Question Of The Day: How Far Can You Go With The Gas Light On?

Aki Sugawara
Motoramic
January 25, 2013

Question Of The Day: How Far Can You Go With The Gas Light On?

Aki Sugawara
Motoramic
January 25, 2013

Question: How long and far can you drive in an average car once the fuel gauge reaches E?

Whether slogging through commuter traffic or cruising on a picturesque highway, nobody enjoys stopping for gas. It's tempting then to play a game of chicken with the gas gauge, and seeing how deep you can creep the needle into the E before the car sputters out. Automakers discourage that procrastination with a low-fuel light, which warns you when there's a few gallons left to spare; but those couple dozen extra miles aren't lost on motorists who want to hold off for a few precious freeway exits.

But how far you can go into E? There's no established standard for reserve fuel capacity, when the fuel light comes on, or how far you can run on empty. In short, it varies with each automaker and model. But thanks to the website Tank on Empty, which has a searchable, user-submitted database, you can have a better idea of your on-empty range.

According to the site, there are some surprising low-fuel winners: the mammoth Ford Excursion may guzzle gas like a cargo ship, but it also boasts one of the longest ranges, averaging 85.12 miles. That beats the eco-conscious Prius, which can run for 55.12 miles, or a Porsche 911 Carrera, which could quickly leave you stranded on the shoulder with its average of 23.82 miles.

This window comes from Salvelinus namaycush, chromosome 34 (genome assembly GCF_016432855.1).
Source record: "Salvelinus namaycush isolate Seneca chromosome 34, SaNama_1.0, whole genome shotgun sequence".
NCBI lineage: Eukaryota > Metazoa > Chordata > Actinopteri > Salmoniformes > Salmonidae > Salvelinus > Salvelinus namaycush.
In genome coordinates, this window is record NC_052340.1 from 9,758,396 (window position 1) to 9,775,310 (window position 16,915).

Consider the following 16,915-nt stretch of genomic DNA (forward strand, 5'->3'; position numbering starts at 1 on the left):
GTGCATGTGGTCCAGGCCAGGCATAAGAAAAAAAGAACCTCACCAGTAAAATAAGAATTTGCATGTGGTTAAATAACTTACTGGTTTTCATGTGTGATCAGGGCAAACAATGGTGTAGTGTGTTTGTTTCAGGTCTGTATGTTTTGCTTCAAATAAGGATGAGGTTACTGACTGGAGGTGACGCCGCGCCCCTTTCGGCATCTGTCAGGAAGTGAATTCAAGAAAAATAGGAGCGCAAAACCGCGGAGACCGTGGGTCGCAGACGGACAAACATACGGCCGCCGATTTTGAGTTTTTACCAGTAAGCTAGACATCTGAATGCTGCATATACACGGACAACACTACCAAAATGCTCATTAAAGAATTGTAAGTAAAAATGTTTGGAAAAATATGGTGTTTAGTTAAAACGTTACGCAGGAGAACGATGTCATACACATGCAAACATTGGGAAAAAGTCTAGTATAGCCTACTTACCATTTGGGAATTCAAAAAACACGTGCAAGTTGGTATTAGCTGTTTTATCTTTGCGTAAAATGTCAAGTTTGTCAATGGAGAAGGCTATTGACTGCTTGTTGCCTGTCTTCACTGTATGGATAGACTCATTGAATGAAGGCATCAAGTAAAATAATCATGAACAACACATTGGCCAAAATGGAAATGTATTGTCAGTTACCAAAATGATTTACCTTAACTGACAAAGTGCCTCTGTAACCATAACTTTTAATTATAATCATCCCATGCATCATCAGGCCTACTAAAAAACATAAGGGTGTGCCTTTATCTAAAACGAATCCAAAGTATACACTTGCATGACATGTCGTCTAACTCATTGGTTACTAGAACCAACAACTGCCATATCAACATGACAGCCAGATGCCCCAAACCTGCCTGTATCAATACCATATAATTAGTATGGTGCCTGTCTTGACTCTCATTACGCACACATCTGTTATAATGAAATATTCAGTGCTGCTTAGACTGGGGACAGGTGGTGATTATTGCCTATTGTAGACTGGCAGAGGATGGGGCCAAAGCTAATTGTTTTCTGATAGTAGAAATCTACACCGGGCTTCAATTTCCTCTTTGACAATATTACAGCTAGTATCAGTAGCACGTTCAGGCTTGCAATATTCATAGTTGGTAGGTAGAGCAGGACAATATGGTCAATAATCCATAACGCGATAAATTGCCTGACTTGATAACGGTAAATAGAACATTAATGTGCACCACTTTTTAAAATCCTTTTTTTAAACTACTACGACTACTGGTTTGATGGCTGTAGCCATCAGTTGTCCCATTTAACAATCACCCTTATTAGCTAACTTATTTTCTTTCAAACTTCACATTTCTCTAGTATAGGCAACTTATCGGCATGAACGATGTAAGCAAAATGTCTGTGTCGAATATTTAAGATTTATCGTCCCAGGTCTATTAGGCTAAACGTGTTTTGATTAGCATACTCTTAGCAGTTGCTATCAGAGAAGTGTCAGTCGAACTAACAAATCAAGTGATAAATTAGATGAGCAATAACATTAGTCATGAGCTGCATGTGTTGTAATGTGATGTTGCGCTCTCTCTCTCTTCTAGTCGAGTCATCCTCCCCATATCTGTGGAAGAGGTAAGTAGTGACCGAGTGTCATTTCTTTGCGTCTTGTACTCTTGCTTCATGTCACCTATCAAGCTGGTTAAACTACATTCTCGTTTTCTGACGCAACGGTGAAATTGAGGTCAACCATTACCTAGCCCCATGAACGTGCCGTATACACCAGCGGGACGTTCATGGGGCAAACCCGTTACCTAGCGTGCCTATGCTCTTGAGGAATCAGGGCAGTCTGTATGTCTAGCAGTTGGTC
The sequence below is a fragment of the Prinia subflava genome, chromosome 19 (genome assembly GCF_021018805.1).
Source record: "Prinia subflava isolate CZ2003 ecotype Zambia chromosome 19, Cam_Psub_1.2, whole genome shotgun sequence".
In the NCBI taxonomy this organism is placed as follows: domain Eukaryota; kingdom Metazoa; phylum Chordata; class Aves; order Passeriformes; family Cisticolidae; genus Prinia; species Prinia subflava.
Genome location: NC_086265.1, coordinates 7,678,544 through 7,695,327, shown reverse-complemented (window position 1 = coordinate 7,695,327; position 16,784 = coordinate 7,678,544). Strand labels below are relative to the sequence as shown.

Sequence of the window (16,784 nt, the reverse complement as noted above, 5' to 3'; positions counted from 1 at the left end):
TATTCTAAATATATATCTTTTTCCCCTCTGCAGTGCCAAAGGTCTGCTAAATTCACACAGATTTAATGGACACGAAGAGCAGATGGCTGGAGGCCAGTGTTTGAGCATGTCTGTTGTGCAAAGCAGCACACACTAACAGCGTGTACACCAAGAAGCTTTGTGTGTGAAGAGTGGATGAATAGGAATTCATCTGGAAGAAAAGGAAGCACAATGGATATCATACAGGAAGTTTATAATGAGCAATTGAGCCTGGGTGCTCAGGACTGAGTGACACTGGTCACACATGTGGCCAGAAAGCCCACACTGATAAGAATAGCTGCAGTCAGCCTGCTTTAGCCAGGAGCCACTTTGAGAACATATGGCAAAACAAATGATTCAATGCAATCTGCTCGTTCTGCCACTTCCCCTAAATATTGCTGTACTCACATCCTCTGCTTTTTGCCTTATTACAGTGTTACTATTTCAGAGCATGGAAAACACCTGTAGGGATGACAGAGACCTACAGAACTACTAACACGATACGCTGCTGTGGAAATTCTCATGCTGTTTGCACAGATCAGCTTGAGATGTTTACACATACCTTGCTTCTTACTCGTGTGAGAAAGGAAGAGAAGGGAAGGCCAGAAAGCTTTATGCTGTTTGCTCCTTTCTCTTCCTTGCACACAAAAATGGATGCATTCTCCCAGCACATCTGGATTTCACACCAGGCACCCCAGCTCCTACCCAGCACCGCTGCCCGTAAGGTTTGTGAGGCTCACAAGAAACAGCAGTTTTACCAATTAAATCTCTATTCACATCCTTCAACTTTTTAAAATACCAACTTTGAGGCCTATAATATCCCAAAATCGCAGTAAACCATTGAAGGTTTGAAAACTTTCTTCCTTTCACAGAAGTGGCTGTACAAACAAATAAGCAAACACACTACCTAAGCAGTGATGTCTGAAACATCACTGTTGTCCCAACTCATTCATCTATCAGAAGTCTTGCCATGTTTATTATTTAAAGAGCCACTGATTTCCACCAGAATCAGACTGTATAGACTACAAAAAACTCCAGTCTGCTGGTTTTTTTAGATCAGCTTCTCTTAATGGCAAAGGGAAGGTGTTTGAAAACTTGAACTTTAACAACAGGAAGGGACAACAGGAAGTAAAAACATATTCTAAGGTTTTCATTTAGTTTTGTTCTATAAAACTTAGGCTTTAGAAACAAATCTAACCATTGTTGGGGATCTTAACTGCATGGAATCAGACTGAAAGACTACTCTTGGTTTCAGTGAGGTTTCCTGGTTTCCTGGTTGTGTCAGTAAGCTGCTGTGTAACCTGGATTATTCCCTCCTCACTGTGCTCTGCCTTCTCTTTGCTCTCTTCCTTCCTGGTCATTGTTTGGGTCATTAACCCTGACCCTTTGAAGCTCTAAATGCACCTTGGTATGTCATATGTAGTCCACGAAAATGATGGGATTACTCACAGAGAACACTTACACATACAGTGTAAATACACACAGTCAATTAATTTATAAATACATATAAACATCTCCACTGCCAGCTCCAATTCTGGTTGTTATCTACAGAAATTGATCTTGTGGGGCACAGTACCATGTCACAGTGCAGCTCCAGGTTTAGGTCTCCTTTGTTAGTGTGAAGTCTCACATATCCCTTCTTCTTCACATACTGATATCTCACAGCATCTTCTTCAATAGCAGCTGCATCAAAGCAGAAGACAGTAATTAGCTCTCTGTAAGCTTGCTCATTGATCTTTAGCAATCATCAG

A sample graph from Tank of Empty's website.

But don't get emboldened by the data to run your car on fumes, because continuously doing so can wear out the fuel pump. Most modern vehicles use an electric fuel pump that's inside the fuel tank and relies on the gasoline to keep it cool; hence you'll want to keep the tank at least a quarter full to prevent premature wear.

Plus, there are some imitations to the site's data. It doesn’t distinguish between different model years, so an aging Toyota Corolla with a bad oxygen sensor could skew the results against a new one that just rolled off the dealership. And since the data points don’t reflect how much further the cars could’ve gone, they’re more an insight into driver refueling habits than a reflection of a car’s on-empty range.

Such crowdsourced data may become obsolete as manufacturers use trip computers that indicate the miles left in the tank; it’s already not only in luxury BMWs and Audis, but also in entry-level compacts like the Subaru Impreza. Whether there’s still some padding in the trip computer’s range or not, you're better off not waiting until the car's running on fumes.

Photo: Sean MacEntee / Flickr

We’re scouring the Internet to uncover interesting questions that people have posted looking for advice from the unwashed masses. We will contact experts to give you well-researched, professional advice. You can also submit questions to autos_qotd@yahoo.com.